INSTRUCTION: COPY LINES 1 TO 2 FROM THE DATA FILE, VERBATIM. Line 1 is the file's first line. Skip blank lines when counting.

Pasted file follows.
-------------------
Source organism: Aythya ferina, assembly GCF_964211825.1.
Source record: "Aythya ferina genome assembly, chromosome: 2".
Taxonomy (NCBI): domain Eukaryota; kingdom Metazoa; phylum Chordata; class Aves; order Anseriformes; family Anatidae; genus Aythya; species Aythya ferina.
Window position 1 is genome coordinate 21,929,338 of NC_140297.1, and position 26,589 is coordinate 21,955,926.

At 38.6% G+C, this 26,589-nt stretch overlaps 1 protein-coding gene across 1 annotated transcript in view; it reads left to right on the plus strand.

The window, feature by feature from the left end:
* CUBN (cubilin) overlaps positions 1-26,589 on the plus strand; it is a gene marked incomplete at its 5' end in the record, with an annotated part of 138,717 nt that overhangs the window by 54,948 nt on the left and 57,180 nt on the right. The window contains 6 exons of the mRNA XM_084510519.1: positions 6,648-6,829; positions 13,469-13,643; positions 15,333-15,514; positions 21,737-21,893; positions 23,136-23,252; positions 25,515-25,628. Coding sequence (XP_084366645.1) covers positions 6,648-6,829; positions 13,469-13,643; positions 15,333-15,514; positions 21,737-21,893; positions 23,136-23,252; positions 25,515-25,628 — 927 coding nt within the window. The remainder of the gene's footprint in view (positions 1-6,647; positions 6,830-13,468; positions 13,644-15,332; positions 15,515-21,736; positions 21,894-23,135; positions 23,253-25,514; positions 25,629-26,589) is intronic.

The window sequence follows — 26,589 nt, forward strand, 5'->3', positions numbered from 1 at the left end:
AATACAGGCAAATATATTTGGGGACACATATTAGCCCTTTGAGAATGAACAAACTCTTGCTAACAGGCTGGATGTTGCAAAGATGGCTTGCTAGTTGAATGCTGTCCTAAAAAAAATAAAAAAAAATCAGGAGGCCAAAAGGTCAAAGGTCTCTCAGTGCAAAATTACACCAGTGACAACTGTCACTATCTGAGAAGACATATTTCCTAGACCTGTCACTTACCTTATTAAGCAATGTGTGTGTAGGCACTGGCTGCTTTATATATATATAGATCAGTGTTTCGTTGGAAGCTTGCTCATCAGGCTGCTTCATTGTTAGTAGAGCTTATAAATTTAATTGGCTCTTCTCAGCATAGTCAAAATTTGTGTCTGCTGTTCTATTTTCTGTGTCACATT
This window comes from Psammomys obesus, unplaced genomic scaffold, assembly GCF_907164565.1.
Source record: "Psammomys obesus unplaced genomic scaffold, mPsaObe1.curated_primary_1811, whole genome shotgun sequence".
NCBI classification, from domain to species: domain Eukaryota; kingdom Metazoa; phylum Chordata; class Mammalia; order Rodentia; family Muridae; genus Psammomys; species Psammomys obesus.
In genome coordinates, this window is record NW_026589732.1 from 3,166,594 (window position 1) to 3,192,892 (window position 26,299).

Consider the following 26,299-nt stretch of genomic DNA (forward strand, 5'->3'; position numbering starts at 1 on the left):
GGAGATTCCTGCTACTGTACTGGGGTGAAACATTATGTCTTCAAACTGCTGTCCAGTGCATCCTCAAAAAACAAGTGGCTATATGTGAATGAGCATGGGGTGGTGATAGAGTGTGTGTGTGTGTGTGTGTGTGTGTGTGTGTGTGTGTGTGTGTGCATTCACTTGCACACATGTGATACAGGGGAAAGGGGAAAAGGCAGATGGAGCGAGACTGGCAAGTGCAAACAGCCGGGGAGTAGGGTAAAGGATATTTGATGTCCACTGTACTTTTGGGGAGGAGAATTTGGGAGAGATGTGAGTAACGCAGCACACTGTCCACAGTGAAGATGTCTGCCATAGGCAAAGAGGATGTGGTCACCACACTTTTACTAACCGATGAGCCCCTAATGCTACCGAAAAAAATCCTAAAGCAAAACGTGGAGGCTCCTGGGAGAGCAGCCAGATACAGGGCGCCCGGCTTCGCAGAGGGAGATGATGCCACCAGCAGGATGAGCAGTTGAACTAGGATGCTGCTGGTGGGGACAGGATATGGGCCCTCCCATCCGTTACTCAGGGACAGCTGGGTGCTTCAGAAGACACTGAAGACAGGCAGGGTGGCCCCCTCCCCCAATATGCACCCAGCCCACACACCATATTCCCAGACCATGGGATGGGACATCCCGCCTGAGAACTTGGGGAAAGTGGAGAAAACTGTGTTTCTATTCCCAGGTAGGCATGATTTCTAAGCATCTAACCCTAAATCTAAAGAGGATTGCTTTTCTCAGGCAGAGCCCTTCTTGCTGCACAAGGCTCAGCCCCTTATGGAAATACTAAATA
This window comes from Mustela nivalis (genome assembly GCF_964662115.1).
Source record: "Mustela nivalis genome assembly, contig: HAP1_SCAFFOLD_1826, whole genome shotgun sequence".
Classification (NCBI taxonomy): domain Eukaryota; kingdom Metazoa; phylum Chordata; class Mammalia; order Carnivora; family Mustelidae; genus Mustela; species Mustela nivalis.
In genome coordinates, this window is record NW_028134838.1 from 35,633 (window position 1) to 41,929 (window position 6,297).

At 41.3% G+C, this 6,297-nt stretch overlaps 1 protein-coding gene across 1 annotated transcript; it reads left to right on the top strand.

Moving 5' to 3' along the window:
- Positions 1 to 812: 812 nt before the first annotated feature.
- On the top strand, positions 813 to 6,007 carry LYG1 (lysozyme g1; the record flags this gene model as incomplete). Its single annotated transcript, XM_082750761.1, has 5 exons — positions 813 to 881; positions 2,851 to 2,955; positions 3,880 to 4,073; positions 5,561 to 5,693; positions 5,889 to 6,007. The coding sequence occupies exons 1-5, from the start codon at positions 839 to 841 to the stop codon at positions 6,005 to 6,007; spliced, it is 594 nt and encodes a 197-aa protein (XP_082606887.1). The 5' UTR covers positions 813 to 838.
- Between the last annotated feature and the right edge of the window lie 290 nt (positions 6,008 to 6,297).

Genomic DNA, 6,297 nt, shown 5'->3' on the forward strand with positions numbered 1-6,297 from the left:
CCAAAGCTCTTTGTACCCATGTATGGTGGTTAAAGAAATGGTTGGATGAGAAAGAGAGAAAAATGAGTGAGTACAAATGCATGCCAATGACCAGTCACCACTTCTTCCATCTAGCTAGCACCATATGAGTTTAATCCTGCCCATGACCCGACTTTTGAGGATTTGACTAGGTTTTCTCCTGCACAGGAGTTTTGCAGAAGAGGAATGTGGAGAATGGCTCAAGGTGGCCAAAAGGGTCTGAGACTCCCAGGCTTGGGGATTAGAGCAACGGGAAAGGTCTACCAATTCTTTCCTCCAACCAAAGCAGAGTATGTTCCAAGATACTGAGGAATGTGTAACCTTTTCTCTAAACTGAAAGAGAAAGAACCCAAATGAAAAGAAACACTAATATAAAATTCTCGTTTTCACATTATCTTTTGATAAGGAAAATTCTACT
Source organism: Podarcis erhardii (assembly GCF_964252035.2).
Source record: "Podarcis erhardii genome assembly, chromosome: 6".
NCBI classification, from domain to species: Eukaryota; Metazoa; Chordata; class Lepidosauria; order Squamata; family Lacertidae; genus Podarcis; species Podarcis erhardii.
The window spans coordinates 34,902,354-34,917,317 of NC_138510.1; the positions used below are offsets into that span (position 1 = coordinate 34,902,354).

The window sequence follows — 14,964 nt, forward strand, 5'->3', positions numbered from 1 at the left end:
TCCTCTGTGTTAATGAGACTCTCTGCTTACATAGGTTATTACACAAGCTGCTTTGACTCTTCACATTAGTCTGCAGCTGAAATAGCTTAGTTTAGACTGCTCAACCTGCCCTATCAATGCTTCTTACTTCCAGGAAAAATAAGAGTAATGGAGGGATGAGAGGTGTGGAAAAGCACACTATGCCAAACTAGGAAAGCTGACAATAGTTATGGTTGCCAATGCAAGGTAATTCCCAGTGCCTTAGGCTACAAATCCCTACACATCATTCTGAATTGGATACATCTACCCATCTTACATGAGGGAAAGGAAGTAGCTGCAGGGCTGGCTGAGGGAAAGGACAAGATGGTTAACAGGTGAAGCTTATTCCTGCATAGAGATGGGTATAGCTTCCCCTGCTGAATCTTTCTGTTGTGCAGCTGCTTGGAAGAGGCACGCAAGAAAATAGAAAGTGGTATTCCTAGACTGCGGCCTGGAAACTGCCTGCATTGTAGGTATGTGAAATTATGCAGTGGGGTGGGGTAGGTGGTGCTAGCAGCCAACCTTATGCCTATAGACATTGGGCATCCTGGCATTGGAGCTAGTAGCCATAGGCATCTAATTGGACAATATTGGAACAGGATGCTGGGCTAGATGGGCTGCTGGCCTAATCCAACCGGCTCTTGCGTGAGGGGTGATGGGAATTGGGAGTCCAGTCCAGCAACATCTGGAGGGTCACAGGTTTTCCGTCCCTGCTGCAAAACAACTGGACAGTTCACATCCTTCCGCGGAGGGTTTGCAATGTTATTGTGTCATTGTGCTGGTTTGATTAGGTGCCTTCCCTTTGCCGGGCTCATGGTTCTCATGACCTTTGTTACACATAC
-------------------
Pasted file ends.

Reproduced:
Source organism: Aythya ferina, assembly GCF_964211825.1.
Source record: "Aythya ferina genome assembly, chromosome: 2".